Monday, December 15th, 2008
frugality in vogue

Over the last few years there was an escalation in the availability of what I call “money porn,” those glossy publications that celebrate wealth and all of its trappings.  The worst among them are thick packages of slick nothingness, in which it is difficult to separate the editorial content from the advertisements, the message of “buy more expensive stuff and show you are rich” being broadcast on every page.

Other magazines that some might put into the category strike a better balance, with interesting stories and illustrations alternating with ads that happen to fit the tastes of the moneyed folks that tend to read them.  The advertisers in WorthWorth | The magazine is subtitled “Wealth in Perspective,” which fits its content. pitch you personal jets and watches that cost the equivalent of an Ivy League education, and the articles primarily deal with concerns of those that can afford such things, but often there is information of value for us wannabes.

There were many smaller regional publications that sprouted up recently to cash in on the spending spree and some have already shut down, just as the pages in the big ones are starting to contract.  For a new day has dawned and cheap, if not chic, is certainly in.

It is impossible to pick up a paper without seeing an article about cutting back.  Everyone is doing it, even those that don’t have to; interspersed with the stories of forced cutbacks from financial trauma and fear are ones that talk about guilt from still having the wherewithal to shop.For instance:  “Shopping is almost embarrassing right now,” said Maggie Buckley, a beauty magazine editor (New York Times).  “People don’t want to look like they have money now,” said Mark Templin of Lexus (Wall Street Journal). Layaway plans have made a comeback and even the sellers of luxury goods are forced to get creative, as with De Beers, whose full-page ads now say it’s time to stop purchasing “stuff we never love” and “reassess what really matters.”  That’s right, diamonds are still perfect for your needs.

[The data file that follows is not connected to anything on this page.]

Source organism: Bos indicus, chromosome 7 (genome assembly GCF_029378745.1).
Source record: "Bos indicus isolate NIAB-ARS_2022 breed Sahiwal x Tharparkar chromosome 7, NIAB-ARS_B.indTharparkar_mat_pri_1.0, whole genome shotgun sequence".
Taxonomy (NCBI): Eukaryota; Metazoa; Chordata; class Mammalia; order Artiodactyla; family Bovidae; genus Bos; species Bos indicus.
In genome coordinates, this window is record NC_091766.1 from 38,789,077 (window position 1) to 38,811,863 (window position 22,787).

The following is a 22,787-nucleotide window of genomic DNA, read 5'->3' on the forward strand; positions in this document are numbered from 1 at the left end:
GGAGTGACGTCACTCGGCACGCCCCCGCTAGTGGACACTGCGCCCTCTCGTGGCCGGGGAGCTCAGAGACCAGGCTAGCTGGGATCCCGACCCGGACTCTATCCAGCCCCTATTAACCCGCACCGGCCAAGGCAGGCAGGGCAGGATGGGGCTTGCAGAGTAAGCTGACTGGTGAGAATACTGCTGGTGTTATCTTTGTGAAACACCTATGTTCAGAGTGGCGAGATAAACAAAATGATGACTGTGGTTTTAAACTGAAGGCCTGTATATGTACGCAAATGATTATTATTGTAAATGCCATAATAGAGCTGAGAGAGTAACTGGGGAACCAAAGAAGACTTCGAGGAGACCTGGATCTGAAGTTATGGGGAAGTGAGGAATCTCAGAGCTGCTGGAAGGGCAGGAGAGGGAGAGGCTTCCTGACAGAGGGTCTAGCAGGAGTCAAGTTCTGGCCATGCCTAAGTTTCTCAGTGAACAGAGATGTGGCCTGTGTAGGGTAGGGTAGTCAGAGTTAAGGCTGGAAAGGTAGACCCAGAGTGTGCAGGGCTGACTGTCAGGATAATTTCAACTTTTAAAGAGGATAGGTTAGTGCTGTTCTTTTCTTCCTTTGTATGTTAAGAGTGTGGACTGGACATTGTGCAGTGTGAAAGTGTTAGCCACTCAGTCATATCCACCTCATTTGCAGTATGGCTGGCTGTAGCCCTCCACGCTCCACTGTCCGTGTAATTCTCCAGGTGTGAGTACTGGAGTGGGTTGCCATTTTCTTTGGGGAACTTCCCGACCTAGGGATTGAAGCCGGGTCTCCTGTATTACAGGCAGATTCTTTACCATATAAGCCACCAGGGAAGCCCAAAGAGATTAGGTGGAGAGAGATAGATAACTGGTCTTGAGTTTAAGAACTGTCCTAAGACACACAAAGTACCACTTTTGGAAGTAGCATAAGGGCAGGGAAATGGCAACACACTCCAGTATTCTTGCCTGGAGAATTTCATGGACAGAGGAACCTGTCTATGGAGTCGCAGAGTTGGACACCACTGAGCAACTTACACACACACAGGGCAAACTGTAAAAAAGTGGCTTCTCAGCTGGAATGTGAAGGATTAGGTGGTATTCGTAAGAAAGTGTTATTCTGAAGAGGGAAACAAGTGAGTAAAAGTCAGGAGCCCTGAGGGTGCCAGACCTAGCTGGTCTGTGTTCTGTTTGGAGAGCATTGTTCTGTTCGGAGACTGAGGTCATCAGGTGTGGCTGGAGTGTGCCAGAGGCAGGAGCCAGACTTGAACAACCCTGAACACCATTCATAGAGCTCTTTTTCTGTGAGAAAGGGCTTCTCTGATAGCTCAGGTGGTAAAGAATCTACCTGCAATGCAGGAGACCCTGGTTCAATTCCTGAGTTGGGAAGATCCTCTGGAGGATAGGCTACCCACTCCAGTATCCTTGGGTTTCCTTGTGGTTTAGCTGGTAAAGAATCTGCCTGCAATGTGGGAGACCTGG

For investors and investment firms, this apparent cultural shift raises a variety of questions, not the least of which is the durability of the nascent trend.  Given the propensity of Americans to spend rather than save, we must first ask whether this is merely a passing fad.  If it’s not, then the fancy offices of financial advisors might seem ostentatious to the beleaguered clients, rather than aspirational — after all, their fees pay for the glitz.  The advisors will also need to brush up on the aphorisms of bygone eras that focused on thrift rather than relative performance.

In the market, the deleveraging process is well under way and one of the great imponderables for those with capital to allocate is how far along various assets classes are in the scramble to get back to a pay-as-you-go approach.  After all, there were lots of crazy things going on that we are only now reading about, some that should have gotten a lot more attention, including such loony ideas as issuing bonds to invest in pension plans.Pensions & Investments | This editorial explores such “sure bets” that were thought to work because the interest expense on the bonds was less than the presumed rate of return on the proceeds when invested.  Oops.

For those who invest in stocks, there has been a double-barreled effect on share prices, even those of companies not directly in the path of the financial crisis.  Forecasts of earnings and cash flows are highly uncertain now, largely because of the possibility that the American appetite for stuff — which had been so reliable as to be taken as a given — is suddenly being questioned.  And, like in malls these days, no one is paying up for anything, so multiple compression compounds the uncertainty.

How long will it take for all of this to be discounted, and for the values that lurk to be truly worth tucking away?  The bargain shopper in stores sometimes ends up with a basement full of deals of no worth, just as the bargain shopper in the market who is looking for marked-down treasures can end up with lots of duds that gather dust.

One of the toughest parts of the current environment is the fact that thriftiness was so far out of the mainstream that we have a long way to go if it really takes hold.  But if frugality ever actually gets in Vogue, it may be time to go shopping again.